They give you eyes in the back of your head
Start by adjusting the car’s ordinary rear-view mirrors before you hit the road, so that you can clearly see what’s happening behind you. (Don’t adjust the mirrors while driving.) Adjust all three rear-view mirrors – the ones on the right and left side as well as the one in the middle – so that you have the widest possible view to the back and still limit the blind spots to a mimimum. Adjust the side mirrors so that you can barely see the coachwork. If you can see quite a bit of the caravan (or yourself!) in the side mirrors, they’re angled too far inward, creating huge blind spots on both sides of your car. The entire rear window must be visible in the inside rear-view mirror.
of driving. Say, for argument’s sake, you’re towing in the city for an hour, and in that time you have to look in your rearview mirrors about 554 times – according to the five-to-eight-seconds principle.
Suppose this is a continuous trip without you having time to stop, and that it takes a second to look in the three rearview mirrors each time. You will have spent almost half an hour – a full 28 minutes – on looking back!
HOW BLIND CAN THAT SPOT BE?
With the mirrors properly adjusted, you shouldn’t have much of a blind spot. A simple test is to sit in your parked car and look in the rear view mirrors while someone walks around the car. Take note of when and where you cannot see him or her in the mirrors. The two most probable blind spots are on either side of the back of the car – right at the corners and almost vertical to the sides. An effective way to get rid of these spots is to fit some of those small blind-spot mirrors onto the existing mirrors. You can get them from any Midas store. In new cars, the blind-spot function is often incorporated in the mirrors.
WHERE DO THE TOWING MIRRORS FIT IN?
By law, your car must be fitted with rear-view mirrors that offer an unobstructed view of traffic behind you in “fair weather” conditions. Furthermore, legally, if what you are towing is wider than your towing vehicle, you must fit towing mirrors. People are quite often fined for transgressions in this regard.
If you calculate the average width of three sedans such as a Mercedes-benz C200, a Subaru Outback and the previous model Volkswagen Jetta, you’ll get to 1,79 m. The average width of three caravans – the Jurgens Exclusive, Sprite Splash and Gypsey Romany – is 2,22 m. You could therefore justly say that the average sedan towing vehicle is about 22 cm narrower than the average caravan. You will therefore need to fit towing mirrors.
The average width of bigger bakkies such as the older Toyota Hilux, Nissan Navara and Ford Ranger is 1,95 m. Bush caravans such as the Conqueror Commander, Echo Kavango or Imagine Comfortline are about just as wide. Legal all the way. (However, if these bakkies tow a road caravan, towing mirrors are still required.)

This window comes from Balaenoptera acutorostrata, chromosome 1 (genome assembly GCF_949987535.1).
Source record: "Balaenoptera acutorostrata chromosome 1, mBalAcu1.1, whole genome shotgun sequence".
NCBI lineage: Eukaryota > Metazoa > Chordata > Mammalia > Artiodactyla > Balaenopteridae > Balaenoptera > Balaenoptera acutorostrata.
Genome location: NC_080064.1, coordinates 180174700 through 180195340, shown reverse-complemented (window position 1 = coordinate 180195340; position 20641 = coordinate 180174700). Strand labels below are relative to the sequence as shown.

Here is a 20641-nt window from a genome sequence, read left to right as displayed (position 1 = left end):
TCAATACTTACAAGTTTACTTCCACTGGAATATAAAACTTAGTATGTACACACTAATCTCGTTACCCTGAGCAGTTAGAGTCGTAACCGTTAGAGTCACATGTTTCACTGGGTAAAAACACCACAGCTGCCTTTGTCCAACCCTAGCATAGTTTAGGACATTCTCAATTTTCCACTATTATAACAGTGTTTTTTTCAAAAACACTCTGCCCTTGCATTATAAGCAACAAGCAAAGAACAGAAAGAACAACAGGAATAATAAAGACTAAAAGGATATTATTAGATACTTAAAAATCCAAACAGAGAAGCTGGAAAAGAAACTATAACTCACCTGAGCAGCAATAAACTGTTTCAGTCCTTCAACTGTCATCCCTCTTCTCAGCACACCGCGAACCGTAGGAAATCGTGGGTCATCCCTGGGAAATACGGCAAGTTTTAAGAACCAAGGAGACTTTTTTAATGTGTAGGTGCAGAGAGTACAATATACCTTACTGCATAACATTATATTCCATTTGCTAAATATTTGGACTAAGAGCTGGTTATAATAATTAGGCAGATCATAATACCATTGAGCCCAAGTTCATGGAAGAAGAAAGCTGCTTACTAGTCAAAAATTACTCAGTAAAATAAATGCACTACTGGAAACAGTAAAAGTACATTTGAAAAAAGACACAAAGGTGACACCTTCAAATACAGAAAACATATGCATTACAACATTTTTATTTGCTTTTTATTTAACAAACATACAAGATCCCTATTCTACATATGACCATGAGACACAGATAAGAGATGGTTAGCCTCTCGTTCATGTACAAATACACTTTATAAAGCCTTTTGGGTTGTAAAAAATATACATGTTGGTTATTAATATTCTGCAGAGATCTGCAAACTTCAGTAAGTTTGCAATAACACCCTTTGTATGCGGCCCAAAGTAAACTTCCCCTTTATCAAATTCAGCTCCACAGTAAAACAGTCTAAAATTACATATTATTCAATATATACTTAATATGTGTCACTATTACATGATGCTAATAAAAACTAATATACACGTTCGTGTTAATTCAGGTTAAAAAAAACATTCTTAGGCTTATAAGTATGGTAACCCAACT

The general rule of thumb is: The bigger your rear-view mirrors in relation to the area that they cover, the better. A useful calculation state that for every 3 m that your towing combination is long, your mirror should be 2,5 cm in diameter. A 15 m combination would therefore require a mirror diameter of 12,5 cm.
If you use towing mirrors in addition to your ordinary external rear-view mirrors, you will certainly be able to see well enough behind you. And this includes keeping an eye on the wheels of your caravan as well.
When you can reverse your vehicle by relying on the rear-view mirrors only – without Mom having to impersonate a windmill behind your caravan – then you pass towing on higher grade. Here are a few tips for those who don’t yet know the ropes:
First, do a recce. Before you start to reverse, first walk to the space into which you wish to reverse so you can take note of any taps, holes or low branches.
Other right. When you reverse, everything works the opposite way. If you turn the steering from top centre to the right, the back of the vehicle will turn to the right, but the caravan will go to the left.
It takes a while to get used to this and you will have to practice it a few times on a quiet stretch of road before you get the hang of it.
Let the caravan disappear. An easy rule for reversing straight: If you can see your caravan in a side-mirror, turn the steering in the direction of that same mirror and the caravan will return to a straight line.
Hand signs, please. If you reverse with the help of an assistant, he should stand where you can clearly see him in the rearview mirror on a particular side. It’s better for him to point in the direction in which you must reverse than shouting “left” or “right” from way back there. It can be confusing to figure out whether you must turn right or reverse to the right.
DO AS LOT’S WIFE...
Mirrors make things easier, especially when towing, but never solely rely on what you can see in the mirror. Even though you may have made certain that you have a clear view right around your vehicle combo, smaller vehicles such as motorbikes may lie hidden outside the scope of your mirrors.
Glimpse briefly over your shoulder just to make sure one last time. Remember that the vision in a mirror is two-dimensional. Looking back keeps you in check while aiming ahead.
Internet sources: Wikipedia, Smartmotorist, Howstuffworks, Wikihow, Website-repairguy.
If you can see a large section of your vehicle and caravan’s coachwork in your rearview mirrors, the mirrors have been angled too far inward and you’re going to have large blind spots in your rear view.
Adjust the rear-view mirrors so that you can only just not see the coachwork of your vehicle – only the sides of the caravan. Any blind spots are now minimal.
If your rear-view mirrors are angled too far outward so that you cannot see any of the vehcile or caravan’s coachwork, the mirrors are adjusted too wide.